“The @GBRFoundation deserves and will use every cent in its arsenal to save the reef,” declared Today Show host Karl Stefanovic on the weekend, hardly suspecting the Twitter onslaught which was to follow.
It transpired the Nine Network celebrity had led with his chin when Labor senator Kristina Kenneally pointed out Karl had a conflict of interest. The Foundation had sponsored The Today Show’s trip to the Whitsundays last year to broadcast from Hamilton Island.
A month earlier, Karl had interviewed a partner of Foundation sponsor Deloitte on air, as the Today Show announced it was about to embark on its “We Love Australia” trip to celebrate the show’s 35th anniversary.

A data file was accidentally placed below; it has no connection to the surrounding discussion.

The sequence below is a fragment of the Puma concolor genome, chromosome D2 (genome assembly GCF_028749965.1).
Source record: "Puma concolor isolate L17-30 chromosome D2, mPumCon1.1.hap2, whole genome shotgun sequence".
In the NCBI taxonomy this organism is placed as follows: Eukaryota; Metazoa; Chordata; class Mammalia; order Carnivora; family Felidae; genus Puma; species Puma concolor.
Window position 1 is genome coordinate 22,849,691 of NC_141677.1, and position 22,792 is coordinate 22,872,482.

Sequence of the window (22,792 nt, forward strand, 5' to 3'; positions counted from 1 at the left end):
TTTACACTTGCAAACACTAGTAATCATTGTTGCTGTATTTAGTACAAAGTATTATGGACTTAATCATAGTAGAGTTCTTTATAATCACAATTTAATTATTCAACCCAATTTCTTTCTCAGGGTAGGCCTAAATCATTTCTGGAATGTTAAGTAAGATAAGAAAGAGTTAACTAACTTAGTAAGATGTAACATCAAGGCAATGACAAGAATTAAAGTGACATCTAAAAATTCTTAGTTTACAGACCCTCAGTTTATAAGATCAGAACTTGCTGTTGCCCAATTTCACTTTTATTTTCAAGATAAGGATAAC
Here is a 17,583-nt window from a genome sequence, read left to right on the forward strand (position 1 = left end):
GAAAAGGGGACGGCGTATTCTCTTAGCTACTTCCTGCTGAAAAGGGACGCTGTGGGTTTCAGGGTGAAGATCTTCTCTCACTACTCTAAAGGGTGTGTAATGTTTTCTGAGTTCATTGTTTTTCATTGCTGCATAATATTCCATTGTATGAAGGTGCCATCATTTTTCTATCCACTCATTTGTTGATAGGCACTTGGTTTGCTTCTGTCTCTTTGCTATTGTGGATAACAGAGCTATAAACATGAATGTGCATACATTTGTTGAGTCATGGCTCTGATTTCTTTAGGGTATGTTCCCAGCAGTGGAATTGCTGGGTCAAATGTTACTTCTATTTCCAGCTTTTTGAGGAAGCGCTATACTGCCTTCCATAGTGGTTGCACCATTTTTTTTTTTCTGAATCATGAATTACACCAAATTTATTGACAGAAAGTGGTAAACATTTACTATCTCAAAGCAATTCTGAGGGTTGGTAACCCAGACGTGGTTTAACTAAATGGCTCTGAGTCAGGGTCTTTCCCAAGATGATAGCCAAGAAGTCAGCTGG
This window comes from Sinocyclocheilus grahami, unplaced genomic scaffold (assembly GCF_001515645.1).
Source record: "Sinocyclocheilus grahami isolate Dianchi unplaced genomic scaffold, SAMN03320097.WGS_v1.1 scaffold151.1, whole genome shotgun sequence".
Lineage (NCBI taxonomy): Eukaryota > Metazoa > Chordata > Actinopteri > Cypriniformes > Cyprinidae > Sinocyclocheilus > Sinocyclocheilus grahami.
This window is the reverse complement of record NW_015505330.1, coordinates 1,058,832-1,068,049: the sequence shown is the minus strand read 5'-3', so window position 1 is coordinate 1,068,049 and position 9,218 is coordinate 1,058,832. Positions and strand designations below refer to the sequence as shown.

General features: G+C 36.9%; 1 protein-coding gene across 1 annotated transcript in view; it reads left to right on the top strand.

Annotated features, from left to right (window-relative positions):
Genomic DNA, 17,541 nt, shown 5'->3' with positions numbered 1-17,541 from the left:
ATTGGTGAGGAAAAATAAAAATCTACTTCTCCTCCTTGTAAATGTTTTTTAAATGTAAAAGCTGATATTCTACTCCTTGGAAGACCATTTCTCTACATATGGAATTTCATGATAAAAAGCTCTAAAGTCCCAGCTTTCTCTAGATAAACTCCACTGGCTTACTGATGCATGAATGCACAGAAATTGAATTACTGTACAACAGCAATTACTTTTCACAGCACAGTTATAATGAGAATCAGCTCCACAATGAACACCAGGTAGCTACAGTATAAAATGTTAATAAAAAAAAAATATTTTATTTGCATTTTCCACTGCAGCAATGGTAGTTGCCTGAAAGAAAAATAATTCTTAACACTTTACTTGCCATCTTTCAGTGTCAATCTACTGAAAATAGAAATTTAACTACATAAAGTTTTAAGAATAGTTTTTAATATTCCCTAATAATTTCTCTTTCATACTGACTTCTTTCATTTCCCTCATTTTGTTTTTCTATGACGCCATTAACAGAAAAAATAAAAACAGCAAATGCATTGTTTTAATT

A run-through the financial statements of the Great Barrier Reef Foundation, a small charity funded by large corporations, shows “Engagement and communications expense”, the PR budget in other words, more than doubled last year to almost one million dollars, the year in which Karl, Lisa, Richard, Tim and Sylvia from Nine Network had their trip to the Reef.
For 2017, the science expense is $6 million while “engagement and communications” expense is almost $1 million. If these expenses, let’s call them the Karl Metric, continue to hold at present levels now the Foundation has $444 million in taxpayer funds at its disposal, the $1 in every $7 of spending would mean $66 million of taxpayer money being splashed on PR and junkets.
This PR-to-Science projection draws a long bow perhaps, but what we can establish from the financial statements of the GBRF is that, over the past four years, disclosure and transparency have fallen, while the costs of admin, PR, and staff pay have risen significantly.